Recipe for Success

March 29, 2023 General /FamilyRecipes

Mariah was faced with cooking a meal for her family.

Many thoughts entered her mind at one time. What can I make? Are they going to like it? What if they don’t like it? What would my mother do? How can I give this dish a new twist? Why does this recipe seem so hard?

Cooking can be an overwhelming, yet rewarding activity.

It means different things to different people. It can depend on your family, your experiences with food or even the part of the country where you live. Some people think of fellowship, comfort, love, family and friends when cooking comes to mind. Others are scared to death and won’t go near a kitchen. However, in the long run, cooking can save money and give your family a healthier diet.

The art of cooking starts with meal planning and preparation.

When planning a meal, start with the foods and spices you already have. You should think about the people that you are going to serve — their likes, their dislikes, allergies or special diets. An important thing to consider is time — how much time do you have to cook? Don’t just think of one meal, consider how you might use parts of it later in the week for other meals. Adding one or two ingredients can give your original dish a whole new twist.

If you are new to cooking, it’s a good idea to use a recipe.

Recipes serve as your roadmap for cooking. They tell you the ingredients, temperature and cooking time. Once you get comfortable, you can make the dish with your own personal touch. Below are ten common cooking terms that might help to make things a little easier.

10 Common Cooking Terms

Mariah found this easy recipe online, but made a few changes to the recipe.

She was out of fresh garlic, so she used ¼ teaspoon garlic powder instead. Her family loves chicken, so she used 3 pieces instead of 2. Because she found chicken on sale, the total cost was only $7.10 or $0.89 per serving. This recipe provides enough for another meal!

20-Minute Chicken Creole


Recipe modified from Oregon State University Cooperative Extension Services.

Side-Lying Hold

  1. For the right breast, lie on your right side with your baby facing you.
  2. Pull your baby close. Your baby’s mouth should be level with your nipple.
  3. In this position, you can cradle your baby’s back with your left arm and support yourself with your right arm and/or pillows.
  4. Keep loose clothing and bedding away from your baby.
  5. Reverse for the left breast.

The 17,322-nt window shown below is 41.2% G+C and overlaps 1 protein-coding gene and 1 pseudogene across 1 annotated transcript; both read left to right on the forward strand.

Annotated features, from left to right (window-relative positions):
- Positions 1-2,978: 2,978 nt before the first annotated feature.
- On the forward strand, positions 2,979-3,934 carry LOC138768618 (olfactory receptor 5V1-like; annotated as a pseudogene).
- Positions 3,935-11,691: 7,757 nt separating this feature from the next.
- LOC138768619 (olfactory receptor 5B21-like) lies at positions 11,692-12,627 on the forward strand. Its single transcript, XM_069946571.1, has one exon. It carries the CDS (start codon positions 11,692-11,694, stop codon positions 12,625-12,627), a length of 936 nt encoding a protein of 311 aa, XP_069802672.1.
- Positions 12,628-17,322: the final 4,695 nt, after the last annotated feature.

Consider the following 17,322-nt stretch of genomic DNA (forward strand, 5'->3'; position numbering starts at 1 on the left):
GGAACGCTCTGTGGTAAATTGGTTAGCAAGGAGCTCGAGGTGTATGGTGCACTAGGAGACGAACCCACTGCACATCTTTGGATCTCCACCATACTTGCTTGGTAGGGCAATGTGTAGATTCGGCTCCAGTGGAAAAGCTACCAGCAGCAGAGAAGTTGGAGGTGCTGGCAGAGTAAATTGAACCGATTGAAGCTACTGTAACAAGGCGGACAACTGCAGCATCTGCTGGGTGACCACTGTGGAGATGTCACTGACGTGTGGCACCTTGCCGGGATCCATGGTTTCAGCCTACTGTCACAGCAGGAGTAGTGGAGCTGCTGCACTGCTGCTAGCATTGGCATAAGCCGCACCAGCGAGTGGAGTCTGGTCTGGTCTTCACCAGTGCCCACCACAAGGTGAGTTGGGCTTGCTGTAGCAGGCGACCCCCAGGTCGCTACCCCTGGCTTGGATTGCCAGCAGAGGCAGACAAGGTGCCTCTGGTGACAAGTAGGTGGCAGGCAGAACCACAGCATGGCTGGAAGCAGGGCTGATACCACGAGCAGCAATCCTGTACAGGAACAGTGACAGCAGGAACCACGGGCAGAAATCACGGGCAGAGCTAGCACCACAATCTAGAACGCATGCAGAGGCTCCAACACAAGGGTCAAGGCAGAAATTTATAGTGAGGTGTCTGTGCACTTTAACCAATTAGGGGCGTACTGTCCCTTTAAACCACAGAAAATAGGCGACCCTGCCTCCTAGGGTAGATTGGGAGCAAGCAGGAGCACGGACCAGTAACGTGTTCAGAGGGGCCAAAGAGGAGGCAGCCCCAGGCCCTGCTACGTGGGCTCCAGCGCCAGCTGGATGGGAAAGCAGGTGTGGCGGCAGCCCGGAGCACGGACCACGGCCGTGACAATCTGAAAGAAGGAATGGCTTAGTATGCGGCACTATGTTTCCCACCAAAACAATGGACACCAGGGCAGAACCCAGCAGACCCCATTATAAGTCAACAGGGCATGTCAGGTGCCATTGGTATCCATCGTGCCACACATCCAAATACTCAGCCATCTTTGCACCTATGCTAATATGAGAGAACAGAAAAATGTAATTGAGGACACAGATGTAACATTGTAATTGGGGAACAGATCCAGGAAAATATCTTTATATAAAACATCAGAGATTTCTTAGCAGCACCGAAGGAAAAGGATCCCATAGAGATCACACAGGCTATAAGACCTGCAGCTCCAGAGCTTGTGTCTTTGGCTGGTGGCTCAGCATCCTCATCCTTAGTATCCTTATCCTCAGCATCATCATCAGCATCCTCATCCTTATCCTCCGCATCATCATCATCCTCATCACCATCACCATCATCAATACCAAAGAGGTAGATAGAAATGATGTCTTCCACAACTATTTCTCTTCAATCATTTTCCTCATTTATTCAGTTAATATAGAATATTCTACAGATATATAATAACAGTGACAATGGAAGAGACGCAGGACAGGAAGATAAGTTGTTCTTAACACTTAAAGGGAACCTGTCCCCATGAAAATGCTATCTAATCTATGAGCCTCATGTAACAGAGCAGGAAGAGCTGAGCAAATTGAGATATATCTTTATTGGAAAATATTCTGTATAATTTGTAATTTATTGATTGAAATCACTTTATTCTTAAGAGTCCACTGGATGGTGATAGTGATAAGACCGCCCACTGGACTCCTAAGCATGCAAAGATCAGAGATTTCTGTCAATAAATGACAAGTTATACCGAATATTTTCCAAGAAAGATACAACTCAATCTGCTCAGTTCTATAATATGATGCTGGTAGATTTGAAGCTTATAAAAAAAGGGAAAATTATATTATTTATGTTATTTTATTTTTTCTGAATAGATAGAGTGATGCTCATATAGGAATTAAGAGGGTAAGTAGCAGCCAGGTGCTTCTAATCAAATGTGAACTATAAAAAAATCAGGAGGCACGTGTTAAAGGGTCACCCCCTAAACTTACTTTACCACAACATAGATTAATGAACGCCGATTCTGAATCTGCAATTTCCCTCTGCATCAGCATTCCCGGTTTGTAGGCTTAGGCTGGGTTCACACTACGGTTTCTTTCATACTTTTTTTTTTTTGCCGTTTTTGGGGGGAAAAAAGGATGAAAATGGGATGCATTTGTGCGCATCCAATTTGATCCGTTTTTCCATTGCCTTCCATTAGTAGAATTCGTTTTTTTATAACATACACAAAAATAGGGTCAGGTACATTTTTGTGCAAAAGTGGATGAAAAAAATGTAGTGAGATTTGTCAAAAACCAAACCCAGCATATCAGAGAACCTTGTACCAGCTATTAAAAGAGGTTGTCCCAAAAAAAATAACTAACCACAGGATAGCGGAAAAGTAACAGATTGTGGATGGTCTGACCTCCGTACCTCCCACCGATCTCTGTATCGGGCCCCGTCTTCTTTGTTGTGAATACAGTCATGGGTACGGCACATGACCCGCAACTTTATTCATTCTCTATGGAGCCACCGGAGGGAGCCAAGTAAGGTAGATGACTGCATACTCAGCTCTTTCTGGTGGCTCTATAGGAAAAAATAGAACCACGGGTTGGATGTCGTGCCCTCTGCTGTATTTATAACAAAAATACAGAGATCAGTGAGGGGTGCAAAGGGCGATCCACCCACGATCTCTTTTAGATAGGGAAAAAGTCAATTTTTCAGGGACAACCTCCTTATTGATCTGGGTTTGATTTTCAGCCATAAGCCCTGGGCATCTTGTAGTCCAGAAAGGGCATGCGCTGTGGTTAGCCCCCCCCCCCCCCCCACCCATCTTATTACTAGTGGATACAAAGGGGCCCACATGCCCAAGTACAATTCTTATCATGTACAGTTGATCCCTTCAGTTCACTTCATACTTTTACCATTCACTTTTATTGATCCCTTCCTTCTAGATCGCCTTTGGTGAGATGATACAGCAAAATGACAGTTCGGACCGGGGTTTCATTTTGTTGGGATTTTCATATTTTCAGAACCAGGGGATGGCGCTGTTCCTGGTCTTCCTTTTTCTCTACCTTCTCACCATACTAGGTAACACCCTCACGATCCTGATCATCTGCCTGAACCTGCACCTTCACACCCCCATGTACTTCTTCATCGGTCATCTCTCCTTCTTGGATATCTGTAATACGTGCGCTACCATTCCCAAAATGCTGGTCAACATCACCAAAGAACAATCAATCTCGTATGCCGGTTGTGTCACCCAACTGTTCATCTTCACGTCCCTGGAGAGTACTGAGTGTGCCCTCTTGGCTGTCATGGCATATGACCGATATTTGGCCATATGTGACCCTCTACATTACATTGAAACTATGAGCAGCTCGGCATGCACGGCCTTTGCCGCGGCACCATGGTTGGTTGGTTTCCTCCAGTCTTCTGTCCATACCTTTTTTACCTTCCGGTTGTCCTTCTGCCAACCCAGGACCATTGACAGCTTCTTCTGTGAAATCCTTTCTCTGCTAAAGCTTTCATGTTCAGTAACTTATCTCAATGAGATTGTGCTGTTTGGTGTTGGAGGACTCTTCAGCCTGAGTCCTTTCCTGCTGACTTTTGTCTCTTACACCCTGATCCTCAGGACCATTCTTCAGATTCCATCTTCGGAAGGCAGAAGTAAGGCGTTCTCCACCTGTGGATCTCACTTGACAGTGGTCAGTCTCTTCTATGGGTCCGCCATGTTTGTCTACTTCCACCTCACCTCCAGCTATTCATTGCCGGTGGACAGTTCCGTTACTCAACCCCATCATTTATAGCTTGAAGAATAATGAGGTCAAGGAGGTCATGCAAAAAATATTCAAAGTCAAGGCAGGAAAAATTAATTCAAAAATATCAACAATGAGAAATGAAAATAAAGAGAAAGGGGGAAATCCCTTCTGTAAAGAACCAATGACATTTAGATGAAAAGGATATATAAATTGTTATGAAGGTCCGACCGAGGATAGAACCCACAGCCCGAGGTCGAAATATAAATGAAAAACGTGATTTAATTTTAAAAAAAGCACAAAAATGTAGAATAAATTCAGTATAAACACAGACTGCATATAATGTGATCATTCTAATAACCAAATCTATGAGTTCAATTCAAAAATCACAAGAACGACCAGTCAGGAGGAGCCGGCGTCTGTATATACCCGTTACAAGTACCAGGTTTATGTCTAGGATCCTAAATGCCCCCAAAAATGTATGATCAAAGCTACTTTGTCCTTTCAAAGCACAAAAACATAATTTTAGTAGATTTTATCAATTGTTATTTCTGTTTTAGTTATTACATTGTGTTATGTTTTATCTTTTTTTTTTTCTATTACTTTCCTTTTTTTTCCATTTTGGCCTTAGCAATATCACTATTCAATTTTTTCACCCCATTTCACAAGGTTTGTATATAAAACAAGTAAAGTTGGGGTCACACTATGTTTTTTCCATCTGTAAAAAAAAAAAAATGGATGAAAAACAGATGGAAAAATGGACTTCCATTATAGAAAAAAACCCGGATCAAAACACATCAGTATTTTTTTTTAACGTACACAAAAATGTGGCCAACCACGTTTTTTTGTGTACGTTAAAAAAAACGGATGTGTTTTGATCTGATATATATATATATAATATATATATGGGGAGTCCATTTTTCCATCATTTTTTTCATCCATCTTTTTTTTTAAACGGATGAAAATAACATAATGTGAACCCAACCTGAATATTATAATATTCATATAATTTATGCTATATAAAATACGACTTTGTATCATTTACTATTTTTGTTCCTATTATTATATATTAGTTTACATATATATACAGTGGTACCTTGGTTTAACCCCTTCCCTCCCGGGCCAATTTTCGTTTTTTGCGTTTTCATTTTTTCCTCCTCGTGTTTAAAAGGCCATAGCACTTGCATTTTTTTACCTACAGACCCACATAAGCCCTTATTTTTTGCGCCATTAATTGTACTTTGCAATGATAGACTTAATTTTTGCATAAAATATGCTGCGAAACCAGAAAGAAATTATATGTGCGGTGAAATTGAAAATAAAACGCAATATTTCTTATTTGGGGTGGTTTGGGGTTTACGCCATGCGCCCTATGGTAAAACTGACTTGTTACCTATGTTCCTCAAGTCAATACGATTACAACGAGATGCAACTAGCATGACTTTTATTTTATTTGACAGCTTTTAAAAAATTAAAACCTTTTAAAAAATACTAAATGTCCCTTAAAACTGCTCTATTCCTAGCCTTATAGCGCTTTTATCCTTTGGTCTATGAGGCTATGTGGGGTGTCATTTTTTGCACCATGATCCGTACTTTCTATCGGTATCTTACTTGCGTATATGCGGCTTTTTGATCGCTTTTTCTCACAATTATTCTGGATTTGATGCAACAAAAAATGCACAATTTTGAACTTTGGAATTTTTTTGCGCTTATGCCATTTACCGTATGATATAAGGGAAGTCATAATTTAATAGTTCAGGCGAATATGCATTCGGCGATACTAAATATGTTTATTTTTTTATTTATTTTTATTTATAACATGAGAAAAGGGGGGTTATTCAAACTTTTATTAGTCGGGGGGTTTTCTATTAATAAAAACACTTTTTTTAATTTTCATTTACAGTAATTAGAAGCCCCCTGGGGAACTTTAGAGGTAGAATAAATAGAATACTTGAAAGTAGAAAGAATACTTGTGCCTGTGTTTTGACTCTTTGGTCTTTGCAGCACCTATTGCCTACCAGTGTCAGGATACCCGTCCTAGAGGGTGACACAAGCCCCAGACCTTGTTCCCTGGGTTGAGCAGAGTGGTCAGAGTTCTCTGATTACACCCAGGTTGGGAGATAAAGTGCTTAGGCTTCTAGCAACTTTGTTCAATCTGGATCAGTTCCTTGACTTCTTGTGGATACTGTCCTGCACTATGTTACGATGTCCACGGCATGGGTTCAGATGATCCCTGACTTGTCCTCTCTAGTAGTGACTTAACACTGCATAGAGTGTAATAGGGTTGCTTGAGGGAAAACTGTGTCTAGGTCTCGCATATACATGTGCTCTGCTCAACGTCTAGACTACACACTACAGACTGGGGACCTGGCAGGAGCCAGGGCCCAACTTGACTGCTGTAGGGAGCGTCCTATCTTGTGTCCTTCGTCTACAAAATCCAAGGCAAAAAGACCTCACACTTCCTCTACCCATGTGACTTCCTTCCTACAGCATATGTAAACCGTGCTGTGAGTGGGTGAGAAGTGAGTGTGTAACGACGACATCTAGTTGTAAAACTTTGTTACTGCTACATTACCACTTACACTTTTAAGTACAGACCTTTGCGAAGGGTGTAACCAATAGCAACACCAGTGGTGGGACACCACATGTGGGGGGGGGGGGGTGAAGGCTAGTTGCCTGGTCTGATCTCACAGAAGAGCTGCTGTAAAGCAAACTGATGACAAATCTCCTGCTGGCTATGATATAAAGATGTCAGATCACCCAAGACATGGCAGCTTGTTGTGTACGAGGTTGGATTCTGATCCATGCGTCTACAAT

This hold is useful when:


Cross-Cradle Hold

  1. For the right breast, use your left arm to hold your baby’s head at your right breast and baby’s body toward your left side. A pillow across your lap can help support your left arm.
  2. Gently place your left hand behind your baby’s ears and neck, with your thumb and index finger behind each ear and your palm between baby’s shoulder blades. Turn your baby’s body toward yours so your tummies are touching.
  3. Hold your breast as if you are squeezing a sandwich. To protect your back, avoid leaning down to your baby. Instead, bring your baby to you.
  4. As your baby’s mouth opens, push gently with your left palm on baby’s head to help them latch on. Make sure you keep your fingers out of the way.
  5. Reverse for the left breast.

This hold is useful when:


Clutch or “Football” Hold

  1. For the right breast, hold your baby level, facing up, at your right side.
  2. Put your baby’s head near your right nipple and support their back and legs under your right arm.
  3. Hold the base of your baby’s head with your right palm. A pillow underneath your right arm can help support your baby’s weight.
  4. To protect your back, avoid leaning down to your baby. Bring baby to you instead.
  5. Reverse for the left breast.

This hold is useful when:


Cradle Hold

  1. For the right breast, cradle your baby with your right arm. Your baby will be on their left side across your lap, facing you at nipple level.
  2. Your baby’s head will rest on your right forearm with your baby’s back along your inner arm and palm.
  3. Turn your baby’s tummy toward your tummy. Your left hand is free to support your breast, if needed. Pillows can help support your arm and elbow.
  4. To protect your back, avoid leaning down to your baby. Instead, bring your baby to you.
  5. Reverse for the left breast.

This hold is useful when:


Laid-Back Hold

  1. Lean back on a pillow with your baby’s tummy touching yours and their head at breast level. Some moms find that sitting up nearly straight works well. Others prefer to lean back and lie almost flat.
  2. You can place your baby’s cheek near your breast, or you may want to use one hand to hold your breast near your baby. It’s up to you and what you think feels best.
  3. Your baby will naturally find your nipple, latch, and begin to suckle.

This hold is useful when: